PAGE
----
So I’m sure you’ve heard by now of the orbiter that India sent to Mars for only $75 million, and seen it compared to the U.S. Mars orbiter that cost $672 million. Whatever the reasons for the difference in price, my main concern is that the two orbiters will start orbiting the planet in the same path at the same time, and they’ll be fighting over the armrest, and we’ll have to turn the spaceship around.mission to mars

The more I think about it, even $75 million starts to sound like a lot. Maybe the first space trip would cost a lot.  But that was decades ago, back when there was an evening paper and people had milk delivered to them in a glass bottle.  There should have been more cost-effective innovation by now, like what they’ve done with coffee.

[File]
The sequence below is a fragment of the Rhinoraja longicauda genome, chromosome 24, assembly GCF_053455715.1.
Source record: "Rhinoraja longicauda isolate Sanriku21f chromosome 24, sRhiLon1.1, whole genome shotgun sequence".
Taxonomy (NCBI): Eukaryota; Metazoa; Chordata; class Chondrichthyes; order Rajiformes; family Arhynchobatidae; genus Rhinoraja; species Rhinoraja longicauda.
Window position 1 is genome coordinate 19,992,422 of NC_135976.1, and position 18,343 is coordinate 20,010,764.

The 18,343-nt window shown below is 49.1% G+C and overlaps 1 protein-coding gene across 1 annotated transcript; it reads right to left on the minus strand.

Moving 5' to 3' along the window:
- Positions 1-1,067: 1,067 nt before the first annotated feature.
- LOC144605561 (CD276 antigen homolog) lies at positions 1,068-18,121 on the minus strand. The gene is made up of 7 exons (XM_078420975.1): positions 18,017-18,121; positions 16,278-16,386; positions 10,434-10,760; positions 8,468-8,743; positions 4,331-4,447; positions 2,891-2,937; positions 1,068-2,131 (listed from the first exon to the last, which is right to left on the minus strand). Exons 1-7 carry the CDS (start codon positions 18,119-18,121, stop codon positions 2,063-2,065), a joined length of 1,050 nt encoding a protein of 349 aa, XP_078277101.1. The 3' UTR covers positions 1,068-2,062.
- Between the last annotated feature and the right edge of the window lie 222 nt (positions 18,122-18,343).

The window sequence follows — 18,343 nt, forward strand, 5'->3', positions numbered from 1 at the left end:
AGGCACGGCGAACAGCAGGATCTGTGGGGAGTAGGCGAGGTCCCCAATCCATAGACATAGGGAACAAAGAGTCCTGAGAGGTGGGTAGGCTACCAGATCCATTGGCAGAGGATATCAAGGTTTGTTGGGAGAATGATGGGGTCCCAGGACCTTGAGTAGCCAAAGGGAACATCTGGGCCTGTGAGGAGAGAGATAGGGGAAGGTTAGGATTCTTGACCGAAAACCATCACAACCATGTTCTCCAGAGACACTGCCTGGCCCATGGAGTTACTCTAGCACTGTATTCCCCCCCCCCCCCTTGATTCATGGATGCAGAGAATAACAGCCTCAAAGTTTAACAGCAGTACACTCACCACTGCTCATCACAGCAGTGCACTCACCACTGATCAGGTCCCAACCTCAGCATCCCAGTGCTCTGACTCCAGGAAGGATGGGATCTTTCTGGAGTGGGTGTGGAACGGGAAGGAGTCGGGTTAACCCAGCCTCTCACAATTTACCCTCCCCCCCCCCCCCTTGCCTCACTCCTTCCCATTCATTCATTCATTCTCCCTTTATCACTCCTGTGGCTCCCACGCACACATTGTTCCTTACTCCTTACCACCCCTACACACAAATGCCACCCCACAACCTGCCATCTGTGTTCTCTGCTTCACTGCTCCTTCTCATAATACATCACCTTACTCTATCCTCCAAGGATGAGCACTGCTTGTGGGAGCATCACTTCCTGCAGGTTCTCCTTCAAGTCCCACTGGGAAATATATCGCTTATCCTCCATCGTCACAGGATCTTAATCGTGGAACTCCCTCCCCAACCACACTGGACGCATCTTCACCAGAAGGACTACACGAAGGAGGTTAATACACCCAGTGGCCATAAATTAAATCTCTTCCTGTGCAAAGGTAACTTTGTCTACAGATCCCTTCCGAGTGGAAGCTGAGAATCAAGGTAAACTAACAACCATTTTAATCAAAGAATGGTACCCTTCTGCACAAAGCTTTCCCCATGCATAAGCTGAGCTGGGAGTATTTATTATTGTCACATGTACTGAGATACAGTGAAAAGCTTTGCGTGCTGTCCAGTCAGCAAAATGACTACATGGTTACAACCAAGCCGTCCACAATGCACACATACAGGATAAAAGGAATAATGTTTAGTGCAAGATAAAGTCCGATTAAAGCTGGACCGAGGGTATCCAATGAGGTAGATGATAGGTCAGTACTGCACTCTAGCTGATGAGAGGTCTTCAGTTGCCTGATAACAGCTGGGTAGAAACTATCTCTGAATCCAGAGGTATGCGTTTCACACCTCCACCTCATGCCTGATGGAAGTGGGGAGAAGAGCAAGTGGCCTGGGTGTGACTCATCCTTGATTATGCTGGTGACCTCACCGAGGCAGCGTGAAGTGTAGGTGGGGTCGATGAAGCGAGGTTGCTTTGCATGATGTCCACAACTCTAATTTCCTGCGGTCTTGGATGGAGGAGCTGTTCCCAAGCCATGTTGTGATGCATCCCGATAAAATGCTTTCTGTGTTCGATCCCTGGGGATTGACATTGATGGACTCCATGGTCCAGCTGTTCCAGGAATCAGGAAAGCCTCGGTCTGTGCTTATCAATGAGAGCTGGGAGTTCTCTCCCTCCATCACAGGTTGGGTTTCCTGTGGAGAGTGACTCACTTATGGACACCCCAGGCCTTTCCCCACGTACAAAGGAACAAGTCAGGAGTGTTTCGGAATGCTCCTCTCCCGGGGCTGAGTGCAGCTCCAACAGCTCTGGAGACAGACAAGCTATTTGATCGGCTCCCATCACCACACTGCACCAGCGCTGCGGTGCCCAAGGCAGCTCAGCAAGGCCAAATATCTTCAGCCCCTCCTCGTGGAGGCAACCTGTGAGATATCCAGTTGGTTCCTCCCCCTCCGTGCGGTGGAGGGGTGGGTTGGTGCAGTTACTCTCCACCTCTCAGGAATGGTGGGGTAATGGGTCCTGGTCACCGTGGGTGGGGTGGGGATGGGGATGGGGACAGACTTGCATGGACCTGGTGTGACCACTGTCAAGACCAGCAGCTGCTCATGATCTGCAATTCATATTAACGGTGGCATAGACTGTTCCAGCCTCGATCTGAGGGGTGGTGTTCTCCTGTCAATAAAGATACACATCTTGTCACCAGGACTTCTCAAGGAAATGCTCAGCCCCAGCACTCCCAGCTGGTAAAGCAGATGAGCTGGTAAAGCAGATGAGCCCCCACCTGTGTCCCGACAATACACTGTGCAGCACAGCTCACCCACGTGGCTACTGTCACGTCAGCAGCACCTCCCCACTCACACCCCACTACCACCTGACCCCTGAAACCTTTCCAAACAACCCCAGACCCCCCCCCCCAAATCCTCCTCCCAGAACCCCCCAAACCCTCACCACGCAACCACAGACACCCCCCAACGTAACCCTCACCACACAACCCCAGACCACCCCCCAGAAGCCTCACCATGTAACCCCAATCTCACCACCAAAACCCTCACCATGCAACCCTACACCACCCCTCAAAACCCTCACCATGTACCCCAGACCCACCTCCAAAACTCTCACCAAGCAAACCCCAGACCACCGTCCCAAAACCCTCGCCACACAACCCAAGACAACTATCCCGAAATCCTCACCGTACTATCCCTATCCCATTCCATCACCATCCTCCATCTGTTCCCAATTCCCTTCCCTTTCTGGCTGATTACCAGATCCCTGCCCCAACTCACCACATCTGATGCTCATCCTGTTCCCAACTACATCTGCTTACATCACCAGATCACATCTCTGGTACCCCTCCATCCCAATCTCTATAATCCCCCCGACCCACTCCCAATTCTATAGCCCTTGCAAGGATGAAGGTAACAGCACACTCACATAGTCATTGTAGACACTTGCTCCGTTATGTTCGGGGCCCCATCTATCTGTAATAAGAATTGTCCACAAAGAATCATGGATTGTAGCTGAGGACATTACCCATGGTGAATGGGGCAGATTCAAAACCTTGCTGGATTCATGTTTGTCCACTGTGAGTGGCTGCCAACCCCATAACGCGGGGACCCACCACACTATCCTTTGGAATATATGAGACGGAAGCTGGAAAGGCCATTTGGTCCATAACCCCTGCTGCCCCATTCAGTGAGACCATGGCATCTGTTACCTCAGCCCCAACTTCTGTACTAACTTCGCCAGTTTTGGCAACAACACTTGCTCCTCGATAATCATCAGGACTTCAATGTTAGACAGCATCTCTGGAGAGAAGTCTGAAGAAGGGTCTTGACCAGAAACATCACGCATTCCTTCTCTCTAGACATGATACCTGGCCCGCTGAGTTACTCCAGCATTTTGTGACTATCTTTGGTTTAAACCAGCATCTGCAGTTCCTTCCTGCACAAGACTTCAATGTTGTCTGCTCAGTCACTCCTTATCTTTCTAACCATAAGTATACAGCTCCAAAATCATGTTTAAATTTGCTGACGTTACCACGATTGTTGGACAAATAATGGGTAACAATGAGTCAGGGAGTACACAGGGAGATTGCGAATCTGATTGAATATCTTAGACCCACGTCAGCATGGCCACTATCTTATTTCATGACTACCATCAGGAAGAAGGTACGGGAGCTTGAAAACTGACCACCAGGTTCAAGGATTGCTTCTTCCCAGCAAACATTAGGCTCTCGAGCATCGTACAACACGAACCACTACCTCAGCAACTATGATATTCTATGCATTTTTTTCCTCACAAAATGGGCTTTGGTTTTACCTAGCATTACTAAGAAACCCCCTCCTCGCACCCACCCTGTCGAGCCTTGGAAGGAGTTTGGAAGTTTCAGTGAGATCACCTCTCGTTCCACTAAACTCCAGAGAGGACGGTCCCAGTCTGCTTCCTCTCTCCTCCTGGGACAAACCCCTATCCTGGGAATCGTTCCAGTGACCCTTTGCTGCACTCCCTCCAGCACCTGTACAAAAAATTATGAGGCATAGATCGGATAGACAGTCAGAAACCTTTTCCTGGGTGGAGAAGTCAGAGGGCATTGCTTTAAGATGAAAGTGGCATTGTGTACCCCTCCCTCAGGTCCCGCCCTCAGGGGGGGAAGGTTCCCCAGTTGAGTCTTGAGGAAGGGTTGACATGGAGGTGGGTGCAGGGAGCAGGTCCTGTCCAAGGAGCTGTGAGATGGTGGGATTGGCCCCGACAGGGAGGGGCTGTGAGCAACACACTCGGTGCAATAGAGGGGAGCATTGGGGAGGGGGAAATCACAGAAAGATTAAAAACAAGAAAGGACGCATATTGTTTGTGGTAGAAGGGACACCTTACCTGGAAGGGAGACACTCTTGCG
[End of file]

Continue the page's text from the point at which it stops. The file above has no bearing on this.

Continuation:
There are plenty of places where money can be saved on the Mars orbiter. I hope they didn’t bother installing air conditioning.  I’ve found that a good fan well-positioned can cool as quickly, if not more quickly, than central air conditioning, albeit with a plug that can be a trip hazard, especially when one is using a plate with a turkey sandwich on it to balance a large glass of soda.

We shouldn’t be paying for ice either. Space is very cold.  All the spaceship has to do is hold a pitcher of water outside the cabin for a few seconds, and poof!  Instant ice cubes.  The ice cubes would, of course, be in those annoying half-moon shapes that come out of refrigerators.  You can’t have everything in life.